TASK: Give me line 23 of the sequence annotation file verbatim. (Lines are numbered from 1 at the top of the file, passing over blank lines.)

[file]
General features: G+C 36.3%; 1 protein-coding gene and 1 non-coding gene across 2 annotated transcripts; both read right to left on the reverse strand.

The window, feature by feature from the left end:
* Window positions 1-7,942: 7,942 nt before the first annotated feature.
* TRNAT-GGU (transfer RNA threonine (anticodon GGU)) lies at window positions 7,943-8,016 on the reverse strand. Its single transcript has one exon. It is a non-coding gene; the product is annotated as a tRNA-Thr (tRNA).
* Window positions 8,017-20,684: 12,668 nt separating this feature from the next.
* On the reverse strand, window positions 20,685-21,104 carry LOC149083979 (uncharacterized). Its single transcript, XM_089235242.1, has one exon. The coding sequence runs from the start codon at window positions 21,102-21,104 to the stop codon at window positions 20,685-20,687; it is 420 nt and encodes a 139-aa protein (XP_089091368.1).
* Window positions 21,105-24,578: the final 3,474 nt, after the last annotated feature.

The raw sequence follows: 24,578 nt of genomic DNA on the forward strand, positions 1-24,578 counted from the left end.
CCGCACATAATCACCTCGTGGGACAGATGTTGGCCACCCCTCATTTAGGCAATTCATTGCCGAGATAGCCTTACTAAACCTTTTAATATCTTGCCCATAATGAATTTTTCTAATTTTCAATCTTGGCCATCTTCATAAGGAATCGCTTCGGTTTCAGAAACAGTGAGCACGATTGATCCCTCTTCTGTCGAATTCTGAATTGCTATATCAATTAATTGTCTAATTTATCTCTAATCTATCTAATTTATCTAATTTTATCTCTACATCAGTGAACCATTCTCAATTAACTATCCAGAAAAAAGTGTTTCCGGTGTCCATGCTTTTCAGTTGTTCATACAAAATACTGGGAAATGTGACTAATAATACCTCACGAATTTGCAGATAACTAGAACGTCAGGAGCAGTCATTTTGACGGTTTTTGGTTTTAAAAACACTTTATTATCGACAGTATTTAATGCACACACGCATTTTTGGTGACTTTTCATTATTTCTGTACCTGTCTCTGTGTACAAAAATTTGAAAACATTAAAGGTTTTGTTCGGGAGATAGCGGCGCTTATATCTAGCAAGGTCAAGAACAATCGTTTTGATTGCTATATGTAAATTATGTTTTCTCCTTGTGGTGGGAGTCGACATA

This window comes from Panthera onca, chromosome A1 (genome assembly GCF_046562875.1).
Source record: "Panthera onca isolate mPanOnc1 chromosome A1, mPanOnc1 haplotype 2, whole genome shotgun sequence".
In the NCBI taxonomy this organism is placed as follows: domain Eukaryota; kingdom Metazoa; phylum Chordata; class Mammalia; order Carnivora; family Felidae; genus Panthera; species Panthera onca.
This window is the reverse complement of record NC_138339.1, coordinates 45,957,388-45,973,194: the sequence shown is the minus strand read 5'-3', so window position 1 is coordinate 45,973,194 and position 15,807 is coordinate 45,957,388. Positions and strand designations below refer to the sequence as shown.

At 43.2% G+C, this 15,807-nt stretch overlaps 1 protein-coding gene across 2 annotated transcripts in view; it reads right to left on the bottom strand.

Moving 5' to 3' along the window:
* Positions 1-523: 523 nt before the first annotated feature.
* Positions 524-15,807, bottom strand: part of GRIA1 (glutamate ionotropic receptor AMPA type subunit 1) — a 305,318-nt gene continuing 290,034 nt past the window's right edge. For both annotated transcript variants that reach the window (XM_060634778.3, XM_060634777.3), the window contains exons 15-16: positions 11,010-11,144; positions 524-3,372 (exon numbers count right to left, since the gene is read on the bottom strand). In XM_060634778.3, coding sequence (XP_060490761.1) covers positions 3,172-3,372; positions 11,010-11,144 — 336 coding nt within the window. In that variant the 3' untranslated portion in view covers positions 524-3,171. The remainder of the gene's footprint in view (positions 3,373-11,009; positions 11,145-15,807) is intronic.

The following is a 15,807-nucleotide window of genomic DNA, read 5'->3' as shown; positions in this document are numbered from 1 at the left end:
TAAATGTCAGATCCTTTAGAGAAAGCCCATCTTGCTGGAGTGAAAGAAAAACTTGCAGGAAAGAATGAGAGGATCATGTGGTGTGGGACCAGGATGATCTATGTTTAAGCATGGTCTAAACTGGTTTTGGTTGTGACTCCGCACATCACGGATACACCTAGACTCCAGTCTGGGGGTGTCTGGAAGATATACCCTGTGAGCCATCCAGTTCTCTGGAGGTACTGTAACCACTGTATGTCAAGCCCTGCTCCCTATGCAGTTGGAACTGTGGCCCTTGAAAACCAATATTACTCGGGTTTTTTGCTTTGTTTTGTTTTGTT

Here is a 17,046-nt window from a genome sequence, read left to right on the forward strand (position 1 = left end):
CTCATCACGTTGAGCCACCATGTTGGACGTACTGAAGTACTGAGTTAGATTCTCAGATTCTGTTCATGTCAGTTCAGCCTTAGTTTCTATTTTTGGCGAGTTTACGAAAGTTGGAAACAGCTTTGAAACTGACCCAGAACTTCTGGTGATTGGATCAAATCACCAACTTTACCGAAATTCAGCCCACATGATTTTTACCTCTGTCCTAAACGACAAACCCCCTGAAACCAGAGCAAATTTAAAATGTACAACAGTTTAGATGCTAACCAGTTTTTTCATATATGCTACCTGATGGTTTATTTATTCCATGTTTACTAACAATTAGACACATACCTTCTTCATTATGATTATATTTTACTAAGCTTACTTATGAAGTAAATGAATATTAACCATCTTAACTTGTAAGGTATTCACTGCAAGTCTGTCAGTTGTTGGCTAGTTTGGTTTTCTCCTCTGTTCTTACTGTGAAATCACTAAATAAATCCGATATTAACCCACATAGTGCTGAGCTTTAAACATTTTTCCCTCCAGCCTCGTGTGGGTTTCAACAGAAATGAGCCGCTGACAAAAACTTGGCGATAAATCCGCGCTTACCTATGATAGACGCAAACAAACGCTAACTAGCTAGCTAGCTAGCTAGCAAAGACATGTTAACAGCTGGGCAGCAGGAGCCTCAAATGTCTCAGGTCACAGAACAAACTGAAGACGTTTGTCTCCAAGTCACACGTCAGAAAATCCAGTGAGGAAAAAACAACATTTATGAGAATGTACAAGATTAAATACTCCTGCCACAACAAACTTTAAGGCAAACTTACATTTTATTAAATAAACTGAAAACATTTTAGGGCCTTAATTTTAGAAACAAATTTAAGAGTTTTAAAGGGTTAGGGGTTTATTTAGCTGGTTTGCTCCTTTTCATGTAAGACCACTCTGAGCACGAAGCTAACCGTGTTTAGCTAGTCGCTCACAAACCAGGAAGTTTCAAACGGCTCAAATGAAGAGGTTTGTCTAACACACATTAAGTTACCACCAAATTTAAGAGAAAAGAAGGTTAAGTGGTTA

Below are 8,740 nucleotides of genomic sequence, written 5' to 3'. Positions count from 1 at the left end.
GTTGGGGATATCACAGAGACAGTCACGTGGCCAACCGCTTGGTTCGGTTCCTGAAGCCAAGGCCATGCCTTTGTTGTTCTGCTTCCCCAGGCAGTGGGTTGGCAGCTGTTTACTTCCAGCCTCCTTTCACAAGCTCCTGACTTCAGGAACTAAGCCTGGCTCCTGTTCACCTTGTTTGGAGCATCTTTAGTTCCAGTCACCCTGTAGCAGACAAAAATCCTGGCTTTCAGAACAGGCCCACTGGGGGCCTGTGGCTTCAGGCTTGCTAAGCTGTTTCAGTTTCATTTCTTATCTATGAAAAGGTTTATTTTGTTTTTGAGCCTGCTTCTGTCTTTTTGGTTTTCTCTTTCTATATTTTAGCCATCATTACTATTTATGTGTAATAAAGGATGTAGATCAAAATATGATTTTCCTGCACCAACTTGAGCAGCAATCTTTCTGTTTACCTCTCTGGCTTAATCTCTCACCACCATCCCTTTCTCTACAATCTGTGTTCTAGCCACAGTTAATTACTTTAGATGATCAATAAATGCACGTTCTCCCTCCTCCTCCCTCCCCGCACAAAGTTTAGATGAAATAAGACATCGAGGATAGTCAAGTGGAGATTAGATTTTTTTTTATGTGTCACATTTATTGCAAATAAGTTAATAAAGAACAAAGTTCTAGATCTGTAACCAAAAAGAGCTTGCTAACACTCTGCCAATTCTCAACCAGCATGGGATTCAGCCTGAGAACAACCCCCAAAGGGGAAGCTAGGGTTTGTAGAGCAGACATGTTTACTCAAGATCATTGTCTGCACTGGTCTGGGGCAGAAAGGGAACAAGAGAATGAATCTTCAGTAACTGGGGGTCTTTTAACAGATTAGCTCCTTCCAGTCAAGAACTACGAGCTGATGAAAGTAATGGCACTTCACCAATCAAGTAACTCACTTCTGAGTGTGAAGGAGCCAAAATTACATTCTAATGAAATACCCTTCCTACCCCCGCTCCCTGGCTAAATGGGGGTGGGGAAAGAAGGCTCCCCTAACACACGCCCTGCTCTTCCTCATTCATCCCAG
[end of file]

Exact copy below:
GTTGGGGATATCACAGAGACAGTCACGTGGCCAACCGCTTGGTTCGGTTCCTGAAGCCAAGGCCATGCCTTTGTTGTTCTGCTTCCCCAGGCAGTGGGTTGGCAGCTGTTTACTTCCAGCCTCCTTTCACAAGCTCCTGACTTCAGGAACTAAGCCTGGCTCCTGTTCACCTTGTTTGGAGCATCTTTAGTTCCAGTCACCCTGTAGCAGACAAAAATCCTGGCTTTCAGAACAGGCCCACTGGGGGCCTGTGGCTTCAGGCTTGCTAAGCTGTTTCAGTTTCATTTCTTATCTATGAAAAGGTTTATTTTGTTTTTGAGCCTGCTTCTGTCTTTTTGGTTTTCTCTTTCTATATTTTAGCCATCATTACTATTTATGTGTAATAAAGGATGTAGATCAAAATATGATTTTCCTGCACCAACTTGAGCAGCAATCTTTCTGTTTACCTCTCTGGCTTAATCTCTCACCACCATCCCTTTCTCTACAATCTGTGTTCTAGCCACAGTTAATTACTTTAGATGATCAATAAATGCACGTTCTCCCTCCTCCTCCCTCCCCGCACAAAGTTTAGATGAAATAAGACATCGAGGATAGTCAAGTGGAGATTAGATTTTTTTTTATGTGTCACATTTATTGCAAATAAGTTAATAAAGAACAAAGTTCTAGATCTGTAACCAAAAAGAGCTTGCTAACACTCTGCCAATTCTCAACCAGCATGGGATTCAGCCTGAGAACAACCCCCAAAGGGGAAGCTAGGGTTTGTAGAGCAGACATGTTTACTCAAGATCATTGTCTGCACTGGTCTGGGGCAGAAAGGGAACAAGAGAATGAATCTTCAGTAACTGGGGGTCTTTTAACAGATTAGCTCCTTCCAGTCAAGAACTACGAGCTGATGAAAGTAATGGCACTTCACCAATCAAGTAACTCACTTCTGAGTGTGAAGGAGCCAAAATTACATTCTAATGAAATACCCTTCCTACCCCCGCTCCCTGGCTAAATGGGGGTGGGGAAAGAAGGCTCCCCTAACACACGCCCTGCTCTTCCTCATTCATCCCAG